A coronavirus wave driven by the highly infectious Omicron variant wave may be cresting in parts of North America and Europe, but new cases are still climbing in less-vaccinated regions, and World Health Organization leaders warn that the global surge and the world’s wide vaccine gap could set the stage for another dangerous variant.
Maria Van Kerkhove, the agency’s Covid-19 technical lead, said in a livestream hosted on Tuesday that challenges existed in every country about reaching the most vulnerable unvaccinated communities.
“The fact remains that more than three billion people haven’t received their first dose yet, so we have a long way to go,” said Dr. Van Kerkhove, noting that about 21 million cases were reported to the agency last week. “There are many countries still in the middle of this Omicron wave.”
New daily cases remain at record highs globally, averaging about 3.3 million — an increase of more than 25 percent over two weeks and a staggering rise compared with a rate of about 600,000 a day in early December, according to a New York Times database that uses data from Johns Hopkins University. Cases have continued to rise in Latin America, the Middle East and Asia.
And Omicron is still spreading in Eastern and Central Europe, where vaccination rates are lagging.
Although vaccine shortages are easing, only about 62 percent of the world’s population has received at least one shot, and a striking divide between the rich and poor regions of the world remains. In low-income countries, only 10 percent of the population has received at least one dose. In high- and upper-middle-income countries, 78 percent have received at least one dose.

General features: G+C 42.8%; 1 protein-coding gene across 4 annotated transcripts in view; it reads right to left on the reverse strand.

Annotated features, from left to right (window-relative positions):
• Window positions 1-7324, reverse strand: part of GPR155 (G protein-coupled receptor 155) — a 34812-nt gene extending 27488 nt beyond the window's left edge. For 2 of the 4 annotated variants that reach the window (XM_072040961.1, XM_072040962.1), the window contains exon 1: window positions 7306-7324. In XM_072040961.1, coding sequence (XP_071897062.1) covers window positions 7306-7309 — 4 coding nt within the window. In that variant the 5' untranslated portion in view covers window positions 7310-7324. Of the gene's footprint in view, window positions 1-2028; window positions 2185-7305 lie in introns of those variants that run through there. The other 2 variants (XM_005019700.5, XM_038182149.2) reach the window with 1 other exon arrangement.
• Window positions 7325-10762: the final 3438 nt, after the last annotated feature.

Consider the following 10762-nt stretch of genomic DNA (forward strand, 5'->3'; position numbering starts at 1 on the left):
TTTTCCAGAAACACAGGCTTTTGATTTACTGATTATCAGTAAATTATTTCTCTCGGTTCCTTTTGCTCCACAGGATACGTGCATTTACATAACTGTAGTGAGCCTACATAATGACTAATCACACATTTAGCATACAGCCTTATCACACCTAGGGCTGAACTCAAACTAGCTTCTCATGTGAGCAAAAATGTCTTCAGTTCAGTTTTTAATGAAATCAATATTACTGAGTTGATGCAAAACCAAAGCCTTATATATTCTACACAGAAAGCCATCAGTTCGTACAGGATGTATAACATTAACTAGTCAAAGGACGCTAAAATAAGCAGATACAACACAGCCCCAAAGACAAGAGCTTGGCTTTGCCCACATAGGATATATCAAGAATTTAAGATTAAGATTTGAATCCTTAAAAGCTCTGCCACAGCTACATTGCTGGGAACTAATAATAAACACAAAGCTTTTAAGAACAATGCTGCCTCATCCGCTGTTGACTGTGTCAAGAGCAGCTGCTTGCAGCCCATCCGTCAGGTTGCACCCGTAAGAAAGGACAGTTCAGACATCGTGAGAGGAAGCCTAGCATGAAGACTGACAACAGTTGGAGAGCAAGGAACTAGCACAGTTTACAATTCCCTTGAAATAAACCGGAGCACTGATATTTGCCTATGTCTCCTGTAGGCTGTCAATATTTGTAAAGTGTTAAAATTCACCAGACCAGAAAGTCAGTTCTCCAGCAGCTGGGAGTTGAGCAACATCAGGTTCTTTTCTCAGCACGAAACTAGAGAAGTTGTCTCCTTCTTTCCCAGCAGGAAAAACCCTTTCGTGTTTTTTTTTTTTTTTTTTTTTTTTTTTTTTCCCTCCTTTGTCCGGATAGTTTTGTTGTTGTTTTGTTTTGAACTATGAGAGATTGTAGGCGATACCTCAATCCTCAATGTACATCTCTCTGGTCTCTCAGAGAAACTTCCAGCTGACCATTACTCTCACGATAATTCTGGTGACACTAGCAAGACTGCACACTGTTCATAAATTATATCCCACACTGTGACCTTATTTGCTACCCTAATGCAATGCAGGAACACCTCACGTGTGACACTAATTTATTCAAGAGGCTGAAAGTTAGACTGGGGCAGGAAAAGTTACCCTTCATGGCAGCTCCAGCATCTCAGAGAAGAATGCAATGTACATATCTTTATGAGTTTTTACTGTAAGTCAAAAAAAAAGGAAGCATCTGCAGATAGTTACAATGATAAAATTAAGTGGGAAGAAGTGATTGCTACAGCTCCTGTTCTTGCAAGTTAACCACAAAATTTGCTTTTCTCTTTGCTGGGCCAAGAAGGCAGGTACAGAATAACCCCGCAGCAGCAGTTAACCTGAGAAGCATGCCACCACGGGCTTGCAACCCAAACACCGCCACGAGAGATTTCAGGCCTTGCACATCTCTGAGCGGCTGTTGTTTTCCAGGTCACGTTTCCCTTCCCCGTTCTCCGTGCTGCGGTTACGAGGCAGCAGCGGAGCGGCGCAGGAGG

The potential consequences of the vaccine gap have been underscored by Omicron, which was first identified in southern Africa. Low vaccination creates coverage conditions for widespread virus circulation and with that the possibility of new variants emerging.
Tedros Adhanom Ghebreyesus, the head of the WHO, said on Monday that the emergency phase of the pandemic was still very much here.
“It’s dangerous to assume that Omicron will be the last variant or that we are in the endgame,” Dr. Tedros said at an executive board meeting of the organization. “On the contrary, globally, the conditions are ideal for more variants to emerge.”
Dr. Hans Kluge, the director for the agency’s European region, said in a statement on Monday that it was too early for nations to drop their guard, with so many people unvaccinated around the world. But, he said, with more vaccination and natural immunity through infection, “Omicron offers plausible hope for stabilization and normalization.”
During Tuesday’s livestream, WHO officials again emphasized that the virus would continue to circulate and that Omic would not be the last variant. The next one would need to be even more contagious to overtake Omicron, Dr. Van Kerkhove said, adding that the “big question” was whether it would be more severe.
The agency said that without more equitable distribution and administration of vaccines, the pandemic would be prolonged.
Dr. Mike Ryan, the executive director of its Health Emergencies Program, said that the greatest failure with the world’s pandemic response has been “our inability to deliver these lifesaving tools to the people who will benefit the most.”
“We can have all the technology and innovation,” he said, “but if we don’t have the mechanisms for how the fruit of that innovation are going to be shared, then we fail.”
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